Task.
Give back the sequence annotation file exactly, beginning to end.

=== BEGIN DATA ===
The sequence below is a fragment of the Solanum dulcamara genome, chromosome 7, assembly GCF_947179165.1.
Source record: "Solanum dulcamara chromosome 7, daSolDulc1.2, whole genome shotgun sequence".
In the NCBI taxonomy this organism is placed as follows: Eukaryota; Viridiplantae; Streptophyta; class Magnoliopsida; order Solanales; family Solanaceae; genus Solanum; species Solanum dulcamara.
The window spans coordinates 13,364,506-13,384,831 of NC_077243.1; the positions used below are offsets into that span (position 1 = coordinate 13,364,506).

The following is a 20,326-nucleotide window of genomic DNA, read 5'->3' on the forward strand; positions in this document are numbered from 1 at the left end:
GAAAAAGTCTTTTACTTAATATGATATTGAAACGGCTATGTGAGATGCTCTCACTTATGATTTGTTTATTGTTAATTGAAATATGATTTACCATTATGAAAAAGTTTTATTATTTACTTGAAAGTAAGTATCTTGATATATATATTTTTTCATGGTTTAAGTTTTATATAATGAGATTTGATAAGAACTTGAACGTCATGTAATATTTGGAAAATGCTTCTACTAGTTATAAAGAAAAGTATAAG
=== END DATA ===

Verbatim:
The sequence below is a fragment of the Solanum dulcamara genome, chromosome 7, assembly GCF_947179165.1.
Source record: "Solanum dulcamara chromosome 7, daSolDulc1.2, whole genome shotgun sequence".
In the NCBI taxonomy this organism is placed as follows: Eukaryota; Viridiplantae; Streptophyta; class Magnoliopsida; order Solanales; family Solanaceae; genus Solanum; species Solanum dulcamara.
The window spans coordinates 13,364,506-13,384,831 of NC_077243.1; the positions used below are offsets into that span (position 1 = coordinate 13,364,506).

The following is a 20,326-nucleotide window of genomic DNA, read 5'->3' on the forward strand; positions in this document are numbered from 1 at the left end:
GAAAAAGTCTTTTACTTAATATGATATTGAAACGGCTATGTGAGATGCTCTCACTTATGATTTGTTTATTGTTAATTGAAATATGATTTACCATTATGAAAAAGTTTTATTATTTACTTGAAAGTAAGTATCTTGATATATATATTTTTTCATGGTTTAAGTTTTATATAATGAGATTTGATAAGAACTTGAACGTCATGTAATATTTGGAAAATGCTTCTACTAGTTATAAAGAAAAGTATAAG